Written by Brent Bramer—NextGen Pastor, Crestwood Campus

I grabbed the little pair of tennis shoes and gently placed them in front of my son. I sat down in the middle of the kitchen floor next to him, relishing this moment with my tiny man. I looked down into his big brown eyes and said, “Okay, dude, here we go! Watch what I do, pay attention to every step, do what I do. Repeat after me!”

I grabbed my shoestrings and, with a deep wisdom to my tone, begin to explain the wonders of tying a shoe. But my son needed to experience it for himself—the feeling of pulling your shoes snug to your foot—knowing YOU did it yourself!

In the middle of the kitchen, I modeled to my 3 year old the tedious process of tying one’s shoes. I settled on the “bunny-ear-method” and I had his undivided attention in this moment. Keegan was embarking on a part of the journey to becoming a big kid—and it started with listening, with watching, with modeling, with repeating.

We see a similar method of modeling and teaching play out between Jesus and Peter in the New Testament.

Jesus spent nearly two and a half years with Peter. Peter was a fisherman turned faithful friend and follower of  “Immanuel,” “the Christ,” “the Image of the Invisible God,” “the Way the Truth and Life.” He witnessed the very character and nature of God lived out in Jesus of Nazareth. At night as his head hit the pillow, I imagine Peter replayed the experiences, the teachings, the transformational power from each day with Jesus.

Peter watched what happened when Jesus encountered Zacchaeus. The tax collector had sold out his own people to make a deal with the powerful, the political, the elites of the day—getting rich off of being a friend of the government. He was despised and an outcast—separated from any chance of knowing the Lord, until Jesus calls him by name and invites Himself over for dinner. Jesus wasn’t afraid or intimidated by the name Zacchaeus had made for himself. He invited him to forgiveness and faith and friendship with God.

Then there was the leper. There was no place in society for him. What started as a numbing of his hand had developed into open sores that covered his body. Banished to the colony with “the others”—isolated, cut off, untouchable—he was despised and disgusting to the average citizen. No longer able to hold the hand of his wife, to kiss his children goodnight, to provide for his family, to walk through the market without shouting “UNCLEAN! STAY AWAY!”

He was now a monster. A disgrace. A sickness. Broken. Empty. Hopeless. Until he saw Jesus. And hope filled his heart as he ran and fell at the feet of the Rescuer. Jesus reached out his hand, unafraid of the illness, unashamed by the gasps of those around him, and undeterred, Jesus touched the untouchable. The power of God was put on display. The sores disappeared from his body and the man returned home to his family.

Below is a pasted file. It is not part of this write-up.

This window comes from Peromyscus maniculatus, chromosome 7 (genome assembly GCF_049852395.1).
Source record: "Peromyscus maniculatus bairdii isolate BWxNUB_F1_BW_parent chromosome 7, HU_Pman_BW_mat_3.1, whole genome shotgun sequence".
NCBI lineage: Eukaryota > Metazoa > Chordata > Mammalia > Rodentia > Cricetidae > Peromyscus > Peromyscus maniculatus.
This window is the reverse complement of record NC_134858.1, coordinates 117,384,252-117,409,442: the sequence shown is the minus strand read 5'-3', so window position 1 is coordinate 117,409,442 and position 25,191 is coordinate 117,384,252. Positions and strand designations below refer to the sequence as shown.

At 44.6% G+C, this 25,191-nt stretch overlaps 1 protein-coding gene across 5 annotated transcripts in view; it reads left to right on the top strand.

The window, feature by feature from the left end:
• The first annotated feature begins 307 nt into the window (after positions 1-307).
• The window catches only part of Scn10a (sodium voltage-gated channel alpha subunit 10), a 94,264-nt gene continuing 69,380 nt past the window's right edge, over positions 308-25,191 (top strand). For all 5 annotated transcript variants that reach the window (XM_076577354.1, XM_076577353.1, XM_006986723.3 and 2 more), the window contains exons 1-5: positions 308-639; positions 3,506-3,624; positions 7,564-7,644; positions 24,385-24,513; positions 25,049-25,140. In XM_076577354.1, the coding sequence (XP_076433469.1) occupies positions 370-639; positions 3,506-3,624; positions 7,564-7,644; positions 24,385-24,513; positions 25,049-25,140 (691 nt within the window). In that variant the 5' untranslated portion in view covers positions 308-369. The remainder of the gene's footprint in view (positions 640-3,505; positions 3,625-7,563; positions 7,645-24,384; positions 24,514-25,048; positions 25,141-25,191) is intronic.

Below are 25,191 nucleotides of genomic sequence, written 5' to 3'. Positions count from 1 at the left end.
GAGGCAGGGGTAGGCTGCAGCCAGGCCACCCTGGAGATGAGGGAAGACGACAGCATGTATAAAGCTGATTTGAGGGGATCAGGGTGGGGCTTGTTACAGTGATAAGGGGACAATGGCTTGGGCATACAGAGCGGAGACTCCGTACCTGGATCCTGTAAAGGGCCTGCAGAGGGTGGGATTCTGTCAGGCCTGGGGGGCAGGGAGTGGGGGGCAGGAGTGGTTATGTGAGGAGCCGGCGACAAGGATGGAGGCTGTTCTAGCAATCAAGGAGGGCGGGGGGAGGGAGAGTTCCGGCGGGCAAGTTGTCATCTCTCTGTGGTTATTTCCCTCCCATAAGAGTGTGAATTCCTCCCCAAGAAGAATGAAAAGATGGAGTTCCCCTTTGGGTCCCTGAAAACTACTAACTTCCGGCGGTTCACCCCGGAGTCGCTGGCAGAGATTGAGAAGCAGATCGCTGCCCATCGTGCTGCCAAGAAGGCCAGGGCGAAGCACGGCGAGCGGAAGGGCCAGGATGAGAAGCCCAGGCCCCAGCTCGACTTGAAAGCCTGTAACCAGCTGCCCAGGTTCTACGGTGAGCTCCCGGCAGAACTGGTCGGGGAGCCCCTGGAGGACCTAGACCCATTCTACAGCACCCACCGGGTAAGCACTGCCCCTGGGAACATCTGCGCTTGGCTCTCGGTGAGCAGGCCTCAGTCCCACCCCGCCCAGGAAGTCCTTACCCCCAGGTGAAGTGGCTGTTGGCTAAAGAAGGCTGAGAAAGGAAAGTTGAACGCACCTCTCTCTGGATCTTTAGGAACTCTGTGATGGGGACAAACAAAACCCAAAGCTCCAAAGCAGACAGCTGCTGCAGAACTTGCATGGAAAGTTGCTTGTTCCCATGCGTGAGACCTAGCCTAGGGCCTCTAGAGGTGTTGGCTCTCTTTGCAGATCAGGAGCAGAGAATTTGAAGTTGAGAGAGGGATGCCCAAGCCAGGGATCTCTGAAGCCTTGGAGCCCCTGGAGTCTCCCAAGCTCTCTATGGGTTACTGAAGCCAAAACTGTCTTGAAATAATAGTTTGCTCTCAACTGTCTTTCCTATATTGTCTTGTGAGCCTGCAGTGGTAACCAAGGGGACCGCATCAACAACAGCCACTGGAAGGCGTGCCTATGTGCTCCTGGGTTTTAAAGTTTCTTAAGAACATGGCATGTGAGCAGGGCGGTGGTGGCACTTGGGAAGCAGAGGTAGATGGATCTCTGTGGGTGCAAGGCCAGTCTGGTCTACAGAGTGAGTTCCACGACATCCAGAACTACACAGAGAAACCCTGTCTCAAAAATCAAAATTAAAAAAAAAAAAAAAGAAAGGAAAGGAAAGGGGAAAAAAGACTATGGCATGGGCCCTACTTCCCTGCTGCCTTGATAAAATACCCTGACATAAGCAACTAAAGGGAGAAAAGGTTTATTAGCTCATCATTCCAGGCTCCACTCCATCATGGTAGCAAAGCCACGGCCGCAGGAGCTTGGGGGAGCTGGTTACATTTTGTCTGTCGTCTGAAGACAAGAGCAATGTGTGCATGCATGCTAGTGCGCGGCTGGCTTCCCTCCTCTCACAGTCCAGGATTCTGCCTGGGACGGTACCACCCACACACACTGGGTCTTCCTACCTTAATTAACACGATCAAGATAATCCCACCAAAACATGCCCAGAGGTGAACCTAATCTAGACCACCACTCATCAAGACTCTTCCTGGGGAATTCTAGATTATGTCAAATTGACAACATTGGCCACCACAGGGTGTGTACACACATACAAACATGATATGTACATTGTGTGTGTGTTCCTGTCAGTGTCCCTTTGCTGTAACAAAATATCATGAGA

Peter heard this, watch it happen. And each night he wondered at the goodness of God in the man from Nazareth. Day in and day out, he saw prayer modeled, he witnessed what it looked like to forgive the flawed, he was taught to have compassion for the broken. It was a lifestyle of worship on display. And now, Jesus says to him, “REPEAT. Do what I do. Keep your eyes on me…and go for it!”

Acts 3 tells a story about Peter—REPEATING. He and John encounter a man crippled since birth. He’s begging, broken, berated by those who pass by. Peter looks at him—and as the flashbacks to Jesus’ life and ministry play through His mind, he prays—and the man is healed! Peter saw it modeled and now he’s stepping into the Jesus way, the Jesus life—a life of power and boldness, prayer and humility.

Acts 4:13 says, “When they saw the courage of Peter and John and realized that they were unschooled, ordinary men, they were astonished and they took note that these men had been with Jesus.”


Today is the last day of Bible and Beach 2017. Tonight we’ll load on buses, drive through the night, and head back to our homes.

This week, nearly 1,600 students have seen, heard, and watched Jesus move and transform lives. They’ve worshiped and studied and seen the way of Jesus modeled. And now, like Peter, they are being challenged, charged, and sent to REPEAT—to do what He has done. To pray as He prayed. To love as He loved. To invite as He invited. To live a life of power and boldness, of grace and compassion, of truth and integrity. To REPEAT!

Would you pray with us, that we’d see a generation return home changed, transformed, and focused on REPEATING what they see in Jesus Christ. Pray for passionate followers of Jesus to rise up, to tell stories of the what God has done with courage and confidence—and that students would continue to see the Spirit of the Living God move in them and through them.

I see a generation rising up to be light in the neighborhood, goodness in their classrooms, grace amidst the chaos—repeating the ways of Jesus, being His church, sharing His love with the world!

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